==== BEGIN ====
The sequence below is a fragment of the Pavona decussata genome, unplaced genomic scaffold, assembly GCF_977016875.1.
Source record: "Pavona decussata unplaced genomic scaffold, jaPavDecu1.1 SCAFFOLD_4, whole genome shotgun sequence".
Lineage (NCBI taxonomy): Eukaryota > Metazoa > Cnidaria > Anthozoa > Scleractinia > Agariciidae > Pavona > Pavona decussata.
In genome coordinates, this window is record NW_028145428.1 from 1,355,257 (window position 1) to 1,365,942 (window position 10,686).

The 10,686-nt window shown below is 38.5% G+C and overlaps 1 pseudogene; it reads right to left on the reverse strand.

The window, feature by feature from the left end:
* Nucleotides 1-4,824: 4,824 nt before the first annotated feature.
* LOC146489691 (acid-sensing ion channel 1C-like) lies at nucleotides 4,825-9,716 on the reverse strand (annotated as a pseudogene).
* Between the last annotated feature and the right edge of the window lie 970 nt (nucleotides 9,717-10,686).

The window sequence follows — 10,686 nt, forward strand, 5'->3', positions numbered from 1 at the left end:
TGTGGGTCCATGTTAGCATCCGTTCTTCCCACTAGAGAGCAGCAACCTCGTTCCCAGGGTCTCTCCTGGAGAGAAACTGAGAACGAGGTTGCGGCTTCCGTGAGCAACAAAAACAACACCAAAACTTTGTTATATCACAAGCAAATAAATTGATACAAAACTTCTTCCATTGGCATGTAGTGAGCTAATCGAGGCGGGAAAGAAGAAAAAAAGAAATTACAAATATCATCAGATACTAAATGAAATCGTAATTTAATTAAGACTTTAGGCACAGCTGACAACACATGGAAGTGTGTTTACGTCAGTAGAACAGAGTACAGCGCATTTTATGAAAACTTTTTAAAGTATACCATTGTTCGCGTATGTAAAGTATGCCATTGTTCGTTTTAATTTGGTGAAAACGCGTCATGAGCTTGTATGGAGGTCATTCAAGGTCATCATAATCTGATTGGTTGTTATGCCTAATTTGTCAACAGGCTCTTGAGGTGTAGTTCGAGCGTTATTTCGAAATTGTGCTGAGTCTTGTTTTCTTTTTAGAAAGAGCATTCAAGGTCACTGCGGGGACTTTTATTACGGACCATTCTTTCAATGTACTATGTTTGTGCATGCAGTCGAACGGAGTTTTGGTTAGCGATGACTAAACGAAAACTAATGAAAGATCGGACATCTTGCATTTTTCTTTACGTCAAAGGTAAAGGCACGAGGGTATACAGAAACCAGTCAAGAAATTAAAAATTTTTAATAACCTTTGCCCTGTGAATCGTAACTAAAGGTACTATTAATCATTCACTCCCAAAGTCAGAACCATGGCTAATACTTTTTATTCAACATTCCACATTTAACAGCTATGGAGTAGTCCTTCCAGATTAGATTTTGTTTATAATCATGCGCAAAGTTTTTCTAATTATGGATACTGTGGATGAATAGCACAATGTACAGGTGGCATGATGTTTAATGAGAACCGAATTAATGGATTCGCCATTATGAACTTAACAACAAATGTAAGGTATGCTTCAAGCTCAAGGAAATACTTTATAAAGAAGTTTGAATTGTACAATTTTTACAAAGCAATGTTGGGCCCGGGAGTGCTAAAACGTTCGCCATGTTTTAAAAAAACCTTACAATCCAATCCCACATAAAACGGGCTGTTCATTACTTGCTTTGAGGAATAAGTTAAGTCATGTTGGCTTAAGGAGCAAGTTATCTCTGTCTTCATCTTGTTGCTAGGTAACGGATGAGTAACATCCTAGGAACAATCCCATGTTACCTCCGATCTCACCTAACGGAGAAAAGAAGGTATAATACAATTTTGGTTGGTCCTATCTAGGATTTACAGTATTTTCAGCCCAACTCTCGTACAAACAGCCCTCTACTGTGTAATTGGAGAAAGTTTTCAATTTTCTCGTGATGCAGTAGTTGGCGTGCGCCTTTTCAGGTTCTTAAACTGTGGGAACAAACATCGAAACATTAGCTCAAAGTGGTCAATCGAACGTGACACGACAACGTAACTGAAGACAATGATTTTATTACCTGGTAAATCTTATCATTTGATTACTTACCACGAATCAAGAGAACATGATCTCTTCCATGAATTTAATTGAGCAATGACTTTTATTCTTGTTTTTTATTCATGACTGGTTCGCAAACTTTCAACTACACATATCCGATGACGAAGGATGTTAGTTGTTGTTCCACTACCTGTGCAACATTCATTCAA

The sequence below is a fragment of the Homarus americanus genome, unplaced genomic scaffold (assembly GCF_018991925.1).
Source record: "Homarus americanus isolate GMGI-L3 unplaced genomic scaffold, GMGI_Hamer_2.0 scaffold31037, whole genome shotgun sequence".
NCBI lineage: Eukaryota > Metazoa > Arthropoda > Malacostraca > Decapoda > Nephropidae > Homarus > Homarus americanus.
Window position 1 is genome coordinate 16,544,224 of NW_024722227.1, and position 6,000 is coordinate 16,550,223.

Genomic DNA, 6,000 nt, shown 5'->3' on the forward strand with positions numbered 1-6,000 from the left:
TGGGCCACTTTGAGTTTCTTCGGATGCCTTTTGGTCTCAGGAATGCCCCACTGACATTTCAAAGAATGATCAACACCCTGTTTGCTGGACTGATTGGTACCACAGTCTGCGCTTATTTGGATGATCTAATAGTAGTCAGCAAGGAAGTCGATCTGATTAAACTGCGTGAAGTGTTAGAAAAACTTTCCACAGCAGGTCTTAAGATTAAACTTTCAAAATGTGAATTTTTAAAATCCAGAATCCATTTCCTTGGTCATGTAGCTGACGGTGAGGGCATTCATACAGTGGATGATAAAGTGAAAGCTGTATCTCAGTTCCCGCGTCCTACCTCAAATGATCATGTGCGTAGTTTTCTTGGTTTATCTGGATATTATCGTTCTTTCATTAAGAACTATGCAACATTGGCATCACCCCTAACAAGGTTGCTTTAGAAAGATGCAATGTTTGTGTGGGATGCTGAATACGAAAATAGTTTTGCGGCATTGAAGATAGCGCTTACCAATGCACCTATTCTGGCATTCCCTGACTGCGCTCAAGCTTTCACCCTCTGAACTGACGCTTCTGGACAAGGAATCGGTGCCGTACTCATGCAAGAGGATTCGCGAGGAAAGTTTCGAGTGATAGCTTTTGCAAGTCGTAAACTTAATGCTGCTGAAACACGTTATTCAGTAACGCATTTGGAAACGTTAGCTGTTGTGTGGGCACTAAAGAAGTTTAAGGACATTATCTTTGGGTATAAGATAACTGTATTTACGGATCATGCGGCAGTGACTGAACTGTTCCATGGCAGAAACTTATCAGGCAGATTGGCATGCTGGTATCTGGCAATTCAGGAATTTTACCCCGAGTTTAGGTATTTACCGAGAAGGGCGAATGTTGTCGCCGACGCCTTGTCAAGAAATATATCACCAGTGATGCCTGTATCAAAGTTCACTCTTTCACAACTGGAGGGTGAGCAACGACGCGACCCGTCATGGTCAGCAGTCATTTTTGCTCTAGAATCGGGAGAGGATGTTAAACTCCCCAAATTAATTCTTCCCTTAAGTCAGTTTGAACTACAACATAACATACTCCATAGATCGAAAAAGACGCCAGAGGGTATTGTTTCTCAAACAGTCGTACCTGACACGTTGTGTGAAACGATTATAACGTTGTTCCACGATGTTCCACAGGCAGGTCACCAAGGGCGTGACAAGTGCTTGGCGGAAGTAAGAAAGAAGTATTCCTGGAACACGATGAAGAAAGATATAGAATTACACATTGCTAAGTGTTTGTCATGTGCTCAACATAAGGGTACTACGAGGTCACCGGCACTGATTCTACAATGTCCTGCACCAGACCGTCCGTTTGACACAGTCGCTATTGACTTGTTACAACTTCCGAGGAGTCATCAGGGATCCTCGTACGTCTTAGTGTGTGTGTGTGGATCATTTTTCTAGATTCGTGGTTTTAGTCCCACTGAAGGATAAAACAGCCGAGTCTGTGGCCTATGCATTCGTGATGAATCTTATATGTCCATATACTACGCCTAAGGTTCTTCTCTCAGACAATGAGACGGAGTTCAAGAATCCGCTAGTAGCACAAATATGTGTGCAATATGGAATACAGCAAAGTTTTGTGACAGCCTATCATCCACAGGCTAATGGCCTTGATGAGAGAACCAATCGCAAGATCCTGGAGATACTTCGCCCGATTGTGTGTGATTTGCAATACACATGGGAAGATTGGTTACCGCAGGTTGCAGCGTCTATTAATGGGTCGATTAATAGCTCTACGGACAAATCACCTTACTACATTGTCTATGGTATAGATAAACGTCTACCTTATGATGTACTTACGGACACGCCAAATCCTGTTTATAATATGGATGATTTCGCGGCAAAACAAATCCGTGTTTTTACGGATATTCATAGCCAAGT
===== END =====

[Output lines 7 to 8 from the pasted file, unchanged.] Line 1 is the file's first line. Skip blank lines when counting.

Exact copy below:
* Nucleotides 1-4,824: 4,824 nt before the first annotated feature.
* LOC146489691 (acid-sensing ion channel 1C-like) lies at nucleotides 4,825-9,716 on the reverse strand (annotated as a pseudogene).